It’s a play that will go down in SEC lore. With Florida at the 3-yard line and 20 seconds remaining, Palmer found Gaffney a few yards in the end zone. The slant pass from Palmer was grabbed by Gaffney before Tennessee defenders knocked the ball out of his hands to give Florida the go-ahead score.
Florida fans said he caught it. Tennessee fans said he didn’t. And that’s the way it will always be.
It was another great finish in the Florida-Tennessee rivalry and we may be gearing up for one again this week. Be sure to tune in at 3:30 p.m. ET for the first CBS game of the 2011 campaign.
Set Your DVR for “Herschel” Re-Airs
If you haven’t seen “Herschel,” the first documentary in the SEC “Storied” series, you’ll want to set your DVR for the re-airs. It’s an hour that you’ll be happy you tuned in for. From Walker’s dominating football moves, literally running over players, to his battle with childhood bullying and later with Dissociative Identity Disorder, “Herschel” gives you an inside look into every aspect of his life.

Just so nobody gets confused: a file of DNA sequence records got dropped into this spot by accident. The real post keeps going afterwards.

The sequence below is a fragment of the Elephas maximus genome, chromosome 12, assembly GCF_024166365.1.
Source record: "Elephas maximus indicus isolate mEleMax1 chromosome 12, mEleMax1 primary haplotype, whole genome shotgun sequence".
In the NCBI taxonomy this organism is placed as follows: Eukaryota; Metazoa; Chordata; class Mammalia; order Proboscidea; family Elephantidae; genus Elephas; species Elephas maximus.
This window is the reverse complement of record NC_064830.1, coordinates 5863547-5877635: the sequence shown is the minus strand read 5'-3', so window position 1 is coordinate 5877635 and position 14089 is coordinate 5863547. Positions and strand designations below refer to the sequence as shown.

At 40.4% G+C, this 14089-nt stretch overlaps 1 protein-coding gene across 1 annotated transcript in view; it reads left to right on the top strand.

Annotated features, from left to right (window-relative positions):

It re-airs at 10 p.m. ET Thursday on ESPNU and at 1 a.m. ET on Sept. 16.
Props to Bowden For Creating Prostate Cancer Awareness
It’s not an SEC-related story, but it affects everyone.
Just weeks after legendary Tennessee head women’s basketball coach Pat Summitt announced her diagnosis with early onset dementia, Alzheimer’s type, another legendary coach has come forward.
Former Florida State head football coach Bobby Bowden went public this week, acknowledging that he underwent treatment for prostate cancer during the spring of 2007. Bowden kept it hidden – he saw it as a weakness, something his opponents could use against him in recruiting.